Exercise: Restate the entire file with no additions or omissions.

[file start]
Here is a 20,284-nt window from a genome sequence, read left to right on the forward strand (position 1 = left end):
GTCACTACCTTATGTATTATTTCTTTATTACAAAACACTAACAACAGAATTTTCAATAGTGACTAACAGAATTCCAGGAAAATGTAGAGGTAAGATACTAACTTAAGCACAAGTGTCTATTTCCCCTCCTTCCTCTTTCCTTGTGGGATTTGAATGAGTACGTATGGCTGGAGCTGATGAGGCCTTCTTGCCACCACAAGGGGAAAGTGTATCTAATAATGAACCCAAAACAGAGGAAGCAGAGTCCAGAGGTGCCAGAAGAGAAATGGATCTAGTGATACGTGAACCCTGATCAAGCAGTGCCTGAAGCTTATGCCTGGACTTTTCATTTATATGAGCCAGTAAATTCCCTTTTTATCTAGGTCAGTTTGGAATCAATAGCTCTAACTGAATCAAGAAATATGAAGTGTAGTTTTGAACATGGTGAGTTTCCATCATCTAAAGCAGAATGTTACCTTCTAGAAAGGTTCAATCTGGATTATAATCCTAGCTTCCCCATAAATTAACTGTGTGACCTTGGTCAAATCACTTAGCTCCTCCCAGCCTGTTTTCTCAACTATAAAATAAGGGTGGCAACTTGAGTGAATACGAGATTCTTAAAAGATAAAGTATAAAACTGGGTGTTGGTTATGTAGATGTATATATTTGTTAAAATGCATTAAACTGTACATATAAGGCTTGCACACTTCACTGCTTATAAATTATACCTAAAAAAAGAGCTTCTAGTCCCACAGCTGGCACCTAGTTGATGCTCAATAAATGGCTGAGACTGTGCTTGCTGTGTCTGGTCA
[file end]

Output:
Here is a 20,284-nt window from a genome sequence, read left to right on the forward strand (position 1 = left end):
GTCACTACCTTATGTATTATTTCTTTATTACAAAACACTAACAACAGAATTTTCAATAGTGACTAACAGAATTCCAGGAAAATGTAGAGGTAAGATACTAACTTAAGCACAAGTGTCTATTTCCCCTCCTTCCTCTTTCCTTGTGGGATTTGAATGAGTACGTATGGCTGGAGCTGATGAGGCCTTCTTGCCACCACAAGGGGAAAGTGTATCTAATAATGAACCCAAAACAGAGGAAGCAGAGTCCAGAGGTGCCAGAAGAGAAATGGATCTAGTGATACGTGAACCCTGATCAAGCAGTGCCTGAAGCTTATGCCTGGACTTTTCATTTATATGAGCCAGTAAATTCCCTTTTTATCTAGGTCAGTTTGGAATCAATAGCTCTAACTGAATCAAGAAATATGAAGTGTAGTTTTGAACATGGTGAGTTTCCATCATCTAAAGCAGAATGTTACCTTCTAGAAAGGTTCAATCTGGATTATAATCCTAGCTTCCCCATAAATTAACTGTGTGACCTTGGTCAAATCACTTAGCTCCTCCCAGCCTGTTTTCTCAACTATAAAATAAGGGTGGCAACTTGAGTGAATACGAGATTCTTAAAAGATAAAGTATAAAACTGGGTGTTGGTTATGTAGATGTATATATTTGTTAAAATGCATTAAACTGTACATATAAGGCTTGCACACTTCACTGCTTATAAATTATACCTAAAAAAAGAGCTTCTAGTCCCACAGCTGGCACCTAGTTGATGCTCAATAAATGGCTGAGACTGTGCTTGCTGTGTCTGGTCA